When most of Sin City was slumbering late Sunday night, Vegas Golden Knights general manager George McPhee was making moves. This time, “The T-Mobile Magician” made the Golden Knights a better team by trading forMontreal Canadiens forward Max Pacioretty. The VGK get the multiple 30-goal scorer in exchange for Tomas Tatar, prospect Nick Suzuki, and a 2019 second round pick.

News of the deal spread Sunday night before George McPhee announced Monday afternoon Pacioretty has agreed to a contract extension. The extension is four years, with average annual salary (AAV) at $7 million. Pacioretty will keep his current contract for the 2018-2019 season.

While almost everyone in the media was fixated on the Erik Karlsson saga,  McPhee wanted to not only regain some fire power in his office after losing James Neal and David Perron this summer, he needed to regain the leadership qualities those players left behind. With Pacioretty, that is exactly what he is getting.

“We are a better team today than we were yesterday,” George McPhee stated in the press conference Monday afternoon. “He can score goals. He’s a very good two way player and can play in a lot of different situations.”

Pacioretty’s stats from last season were bit of an outlier compared to his other seasons. A season full of injuries for Max did not yield great results, but historically, the 29-year-old forward has five 30-plus goal seasons. This is a chance for Pacioretty to get back to that mark, where he doesn’t have to be “the guy” like how he was in Montreal. This is what he can do for Vegas.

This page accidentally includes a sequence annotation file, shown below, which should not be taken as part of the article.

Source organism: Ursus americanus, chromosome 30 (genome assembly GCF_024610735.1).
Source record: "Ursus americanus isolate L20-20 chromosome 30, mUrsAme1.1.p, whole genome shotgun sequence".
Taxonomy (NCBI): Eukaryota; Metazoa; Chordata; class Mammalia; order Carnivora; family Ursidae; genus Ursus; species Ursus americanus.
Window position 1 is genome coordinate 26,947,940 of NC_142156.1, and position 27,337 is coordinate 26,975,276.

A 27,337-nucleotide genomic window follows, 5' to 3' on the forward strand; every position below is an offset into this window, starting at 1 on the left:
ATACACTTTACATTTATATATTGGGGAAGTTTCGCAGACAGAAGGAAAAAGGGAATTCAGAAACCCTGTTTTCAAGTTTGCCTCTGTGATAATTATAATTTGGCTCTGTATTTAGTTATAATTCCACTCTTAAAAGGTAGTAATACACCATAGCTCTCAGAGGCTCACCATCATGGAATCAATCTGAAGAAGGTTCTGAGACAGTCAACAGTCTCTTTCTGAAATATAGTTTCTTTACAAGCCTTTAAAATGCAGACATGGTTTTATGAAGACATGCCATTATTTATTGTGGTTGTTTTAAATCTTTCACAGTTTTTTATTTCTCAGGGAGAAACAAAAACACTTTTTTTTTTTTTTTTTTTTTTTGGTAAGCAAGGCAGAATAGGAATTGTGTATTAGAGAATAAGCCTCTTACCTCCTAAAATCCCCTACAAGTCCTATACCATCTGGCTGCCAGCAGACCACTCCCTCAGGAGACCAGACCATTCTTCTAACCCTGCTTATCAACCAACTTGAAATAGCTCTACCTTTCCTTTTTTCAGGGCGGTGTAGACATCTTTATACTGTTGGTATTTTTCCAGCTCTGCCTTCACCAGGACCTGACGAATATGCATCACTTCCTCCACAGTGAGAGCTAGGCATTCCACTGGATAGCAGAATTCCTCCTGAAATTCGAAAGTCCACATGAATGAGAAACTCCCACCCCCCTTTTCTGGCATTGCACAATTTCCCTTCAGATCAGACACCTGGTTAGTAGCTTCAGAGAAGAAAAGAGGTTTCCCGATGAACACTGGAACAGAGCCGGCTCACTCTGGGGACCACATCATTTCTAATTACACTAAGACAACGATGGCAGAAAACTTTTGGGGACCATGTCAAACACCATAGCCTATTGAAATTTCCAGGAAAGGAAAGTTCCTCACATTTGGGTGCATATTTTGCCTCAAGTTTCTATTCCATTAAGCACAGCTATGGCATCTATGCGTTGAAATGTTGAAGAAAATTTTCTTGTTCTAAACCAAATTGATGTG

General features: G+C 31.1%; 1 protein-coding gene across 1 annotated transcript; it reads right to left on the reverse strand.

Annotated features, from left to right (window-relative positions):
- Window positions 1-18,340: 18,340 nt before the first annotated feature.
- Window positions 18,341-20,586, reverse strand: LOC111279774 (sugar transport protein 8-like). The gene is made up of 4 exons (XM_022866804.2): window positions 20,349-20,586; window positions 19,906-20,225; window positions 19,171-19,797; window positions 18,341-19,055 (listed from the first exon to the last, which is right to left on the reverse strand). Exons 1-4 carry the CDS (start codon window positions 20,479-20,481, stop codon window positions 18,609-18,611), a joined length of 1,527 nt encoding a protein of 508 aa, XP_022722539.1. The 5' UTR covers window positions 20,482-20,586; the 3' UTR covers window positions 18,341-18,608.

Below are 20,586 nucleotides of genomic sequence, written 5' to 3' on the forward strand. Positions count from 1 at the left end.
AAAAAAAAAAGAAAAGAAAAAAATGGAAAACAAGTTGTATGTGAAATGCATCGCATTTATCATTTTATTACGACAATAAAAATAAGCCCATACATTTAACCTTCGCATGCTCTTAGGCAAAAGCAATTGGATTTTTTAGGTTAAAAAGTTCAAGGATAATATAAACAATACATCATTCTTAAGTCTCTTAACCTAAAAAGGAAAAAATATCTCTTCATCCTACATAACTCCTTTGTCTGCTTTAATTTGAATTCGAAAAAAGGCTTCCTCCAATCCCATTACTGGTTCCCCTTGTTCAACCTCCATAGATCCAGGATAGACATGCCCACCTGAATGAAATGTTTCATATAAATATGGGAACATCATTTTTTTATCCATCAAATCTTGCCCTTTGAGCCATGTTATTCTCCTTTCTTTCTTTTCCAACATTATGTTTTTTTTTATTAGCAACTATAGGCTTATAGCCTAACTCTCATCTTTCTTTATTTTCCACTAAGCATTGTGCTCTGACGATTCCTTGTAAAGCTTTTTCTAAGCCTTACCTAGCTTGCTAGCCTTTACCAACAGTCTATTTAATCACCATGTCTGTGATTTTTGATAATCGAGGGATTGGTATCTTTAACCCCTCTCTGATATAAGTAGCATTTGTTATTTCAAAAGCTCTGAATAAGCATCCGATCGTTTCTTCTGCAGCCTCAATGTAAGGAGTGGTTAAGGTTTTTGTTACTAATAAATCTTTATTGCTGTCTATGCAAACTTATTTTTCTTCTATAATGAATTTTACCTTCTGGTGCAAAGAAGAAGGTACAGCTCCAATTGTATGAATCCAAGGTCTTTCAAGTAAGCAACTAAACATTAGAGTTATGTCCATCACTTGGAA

SinCity Sports Mockery predicted how well Pacioretty would fit in with the Golden Misfits two months ago.

Pacioretty has been the Montreal captain for years now, which is one of the hardest jobs in all of hockey. The GM for Montreal, Marc Bergevin, made it known he was not going to re-sign the captain. In an already frenzy-filled hockey media, Bergevin was not a popular man for essentially running their captain out of Montreal. Fact of the matter is, Montreal is not going to be very competitive this year, so trading their captain is a move that could work out for both sides.

Pacioretty has some familiarity with one of his potential line mates in Paul Stastny, who played alongside the new Golden Knight on Team USA during the 2014 Sochi Olympics. Pacioretty raved about T-Mobile Arena last season when “Le Habs” came to Vegas, so there was a chance that Pacioretty decided he’d be happy coming to Vegas for good ever since. This might have been the worst-kept secret in the NHL after he glowed about the city’s hockey love.

“Everyone around the league that I’ve talked to that has already played here said the same thing and I just said, ‘oh yeah that’s great,’ but when you experience it for yourself, that was a treat to play and I wish we played them more than once a year,” he said back in February. “They do such a good job with the entertainment in this building. It was really a lot of fun except for the result.”

Perhaps he had already decided to make the VGK his Valentine. If he did, let’s keep that secret between us. Don’t wanna anger the Canadians.

The other aspect of this deal is what Vegas gave up in this deal. Tatar never really meshed with the team in his short stint in Vegas. He was a healthy scratch on-and-off throughout the playoffs. Nick Suzuki, one of Vegas’s first round picks from a year ago, was also dealt in the deal. As much as this stings, you have to give up talent to get talent.

The reality is it’s no sure thing Suzuki will turn out to be a regular NHL player with as much value as Pacioretty, who IS an established player and in his prime. It is a win for both teams, for now, especially as the Golden Knights make a push to return to the Stanley Cup Final for the second consecutive season.

Enjoy this trade, Vegas fans. Pacioretty is a leader both on and off the ice, and has had the second most even strength goals in the NHL among active players since 2011. If the Golden Knights can’t snag Karlsson, they’ve already made plenty of solid moves this offseason to keep them a contender for the foreseeable future.